Human Resources vs. Human Capital

One of the most common misconceptions among modern business organizations is that human resources and human capital are the same thing. Some organizations historically have used the terms interchangeably, and there remains a great deal of overlap between them. However, the modern understanding of these terms as distinct concepts is more than a vocabulary lesson; it is critical to the optimization of both.


How Are They Similar & How Are They Different?

The broadest area of overlap between human resources and human capital, as the nomenclature suggests, is that they are primarily concerned with the people who make up an organization. But while human resources involves the employees themselves and their role within the hierarchy of the organization, human capital management is about the intangible assets that each employee brings to their role in the organization.

To put it another way, for any goal that an organization may hope to accomplish, human resources covers the ‘who’ in terms of who will be responsible for defining, delegating, executing and accomplishing that goal. Human capital covers the ‘how’ in terms of the tools, such as creativity, problem-solving, experience, network and authority, that each human resource within the organizational hierarchy will put to use toward seeing the organizational goal achieved.

Another feature that human resources and human capital management share is a difficulty being precisely quantified. While somewhat rudimentary if not crude as a metric, human resources can at least be measured on the balance sheet in the form of salaries and benefits.

Human capital, on the other hand, is even more difficult to represent in figures – though theoretically at least, that human capital should be equally represented in the same salaries and benefits earned by the human resources that embody that human capital.


employees in a meeting


Why Does It Matter?

This is where the distinction between human resources and human capital management becomes significant. It is standard practice within most organizations to associate salary and benefits directly with the concept of human resources. This is because the core salary and benefits package is perceived as being baselined by the title or position within the organizational hierarchy, and then adjusted according to the skills, experience, value and advantages (or lack thereof) brought to the role by the individual employee hired to fill that position.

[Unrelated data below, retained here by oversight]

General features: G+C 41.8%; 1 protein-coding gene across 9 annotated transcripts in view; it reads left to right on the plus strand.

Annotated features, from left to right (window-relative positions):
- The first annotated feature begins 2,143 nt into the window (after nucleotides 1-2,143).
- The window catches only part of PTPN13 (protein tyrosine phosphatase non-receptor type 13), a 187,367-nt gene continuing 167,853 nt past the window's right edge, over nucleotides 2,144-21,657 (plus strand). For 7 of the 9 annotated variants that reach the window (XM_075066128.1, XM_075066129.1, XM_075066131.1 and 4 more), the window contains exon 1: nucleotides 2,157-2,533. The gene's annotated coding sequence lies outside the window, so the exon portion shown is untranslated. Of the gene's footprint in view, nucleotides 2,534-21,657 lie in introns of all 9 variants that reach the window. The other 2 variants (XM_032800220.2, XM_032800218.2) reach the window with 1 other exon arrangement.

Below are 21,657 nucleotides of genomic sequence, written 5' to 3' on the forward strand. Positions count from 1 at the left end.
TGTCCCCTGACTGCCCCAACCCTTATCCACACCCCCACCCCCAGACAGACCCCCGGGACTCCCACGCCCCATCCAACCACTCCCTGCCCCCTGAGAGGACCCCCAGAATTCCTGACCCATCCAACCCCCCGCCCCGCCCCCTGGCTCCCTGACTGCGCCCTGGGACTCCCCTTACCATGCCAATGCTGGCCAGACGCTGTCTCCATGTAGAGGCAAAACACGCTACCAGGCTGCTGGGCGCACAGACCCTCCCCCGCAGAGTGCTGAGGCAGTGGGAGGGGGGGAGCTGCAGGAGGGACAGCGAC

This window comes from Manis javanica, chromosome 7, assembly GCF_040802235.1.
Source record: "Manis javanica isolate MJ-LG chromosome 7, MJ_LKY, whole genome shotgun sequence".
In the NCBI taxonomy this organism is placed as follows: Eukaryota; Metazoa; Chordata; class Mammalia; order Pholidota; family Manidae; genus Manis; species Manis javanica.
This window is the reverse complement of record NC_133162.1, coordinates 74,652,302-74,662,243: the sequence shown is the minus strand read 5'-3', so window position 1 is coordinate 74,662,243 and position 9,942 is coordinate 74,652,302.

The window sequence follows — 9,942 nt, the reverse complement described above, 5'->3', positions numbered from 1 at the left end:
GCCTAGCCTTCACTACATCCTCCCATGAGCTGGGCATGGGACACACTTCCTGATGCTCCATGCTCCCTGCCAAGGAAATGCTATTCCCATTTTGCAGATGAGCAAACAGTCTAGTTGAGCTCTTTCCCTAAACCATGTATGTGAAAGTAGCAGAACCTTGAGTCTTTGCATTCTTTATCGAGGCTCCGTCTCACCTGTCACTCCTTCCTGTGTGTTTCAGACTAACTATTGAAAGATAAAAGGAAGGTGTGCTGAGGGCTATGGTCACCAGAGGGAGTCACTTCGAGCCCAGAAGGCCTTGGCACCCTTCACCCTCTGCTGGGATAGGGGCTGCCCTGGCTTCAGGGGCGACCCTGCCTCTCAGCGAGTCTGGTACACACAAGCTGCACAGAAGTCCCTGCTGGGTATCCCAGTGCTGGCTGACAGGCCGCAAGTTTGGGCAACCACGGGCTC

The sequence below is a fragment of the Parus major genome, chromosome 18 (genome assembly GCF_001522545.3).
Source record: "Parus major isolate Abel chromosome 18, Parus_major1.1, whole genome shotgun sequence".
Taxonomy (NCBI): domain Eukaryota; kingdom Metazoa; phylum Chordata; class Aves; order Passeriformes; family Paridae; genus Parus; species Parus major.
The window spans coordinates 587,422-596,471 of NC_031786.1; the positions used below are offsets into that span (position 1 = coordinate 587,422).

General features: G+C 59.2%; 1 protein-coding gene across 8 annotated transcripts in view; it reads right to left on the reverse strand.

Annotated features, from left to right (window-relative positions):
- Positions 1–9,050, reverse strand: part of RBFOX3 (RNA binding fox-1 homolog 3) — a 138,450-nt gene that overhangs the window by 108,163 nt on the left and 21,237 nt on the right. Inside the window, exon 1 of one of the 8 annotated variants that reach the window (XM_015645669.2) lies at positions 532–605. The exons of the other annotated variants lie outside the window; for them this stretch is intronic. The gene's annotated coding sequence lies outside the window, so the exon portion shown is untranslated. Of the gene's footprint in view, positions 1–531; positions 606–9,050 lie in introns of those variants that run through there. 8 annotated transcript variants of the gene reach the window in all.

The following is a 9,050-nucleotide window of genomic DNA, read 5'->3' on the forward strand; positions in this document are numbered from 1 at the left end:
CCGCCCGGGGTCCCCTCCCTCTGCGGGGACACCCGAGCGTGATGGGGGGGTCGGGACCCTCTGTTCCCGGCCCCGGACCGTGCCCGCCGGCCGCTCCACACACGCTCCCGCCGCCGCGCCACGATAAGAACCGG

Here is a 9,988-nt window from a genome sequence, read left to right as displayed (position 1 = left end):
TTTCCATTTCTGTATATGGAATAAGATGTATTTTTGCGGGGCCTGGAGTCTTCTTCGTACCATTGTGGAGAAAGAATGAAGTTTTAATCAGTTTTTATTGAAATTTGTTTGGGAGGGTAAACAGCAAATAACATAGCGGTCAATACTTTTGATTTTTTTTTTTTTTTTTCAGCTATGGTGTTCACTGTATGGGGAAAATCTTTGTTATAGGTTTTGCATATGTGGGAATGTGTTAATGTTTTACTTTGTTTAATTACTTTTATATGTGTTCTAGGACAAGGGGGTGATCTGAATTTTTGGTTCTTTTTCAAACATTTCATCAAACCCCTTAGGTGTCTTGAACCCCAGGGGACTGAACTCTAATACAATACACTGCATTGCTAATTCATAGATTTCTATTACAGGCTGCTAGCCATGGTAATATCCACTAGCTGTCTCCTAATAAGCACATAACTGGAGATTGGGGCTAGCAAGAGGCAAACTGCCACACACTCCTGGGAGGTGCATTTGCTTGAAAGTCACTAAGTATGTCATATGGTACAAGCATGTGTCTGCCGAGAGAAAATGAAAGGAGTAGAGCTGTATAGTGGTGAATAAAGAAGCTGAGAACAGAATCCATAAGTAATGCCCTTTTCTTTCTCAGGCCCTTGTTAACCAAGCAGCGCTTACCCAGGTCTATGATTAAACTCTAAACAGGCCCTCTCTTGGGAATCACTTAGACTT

In other words, salary and benefits are conceptually understood as primarily a function of the titled position within the organizational structure, which then potentially can be modified up or down depending on other factors including the perceived human capital that a prospective hire might bring to their new position.



Can Human Resources and Human Capital Be Quantified?

It should be noted that this perception of human resources as an independent variable with human capital as subordinate is entirely rational given that human capital is so difficult to identify and measure – even more so in the interview and acquisition process. Certainly, abstract human capital assets like talents, good business practices and habits, and creative problem-solving skills are incredibly difficult to value in advance of a thorough on-the-job performance evaluation, which is rarely if ever possible (in outside hire scenarios at least) and is difficult to consistently value even then.

Even more difficult to properly value than the human capital assets that are contained within a single human resource (e.g. talents, skills, individual experience) are the human capital assets that interconnect the employees, teams and divisions. More than just collectively creating the culture of an organization, the individual human capital that each member brings to their role indelibly shapes the systems and processes around them.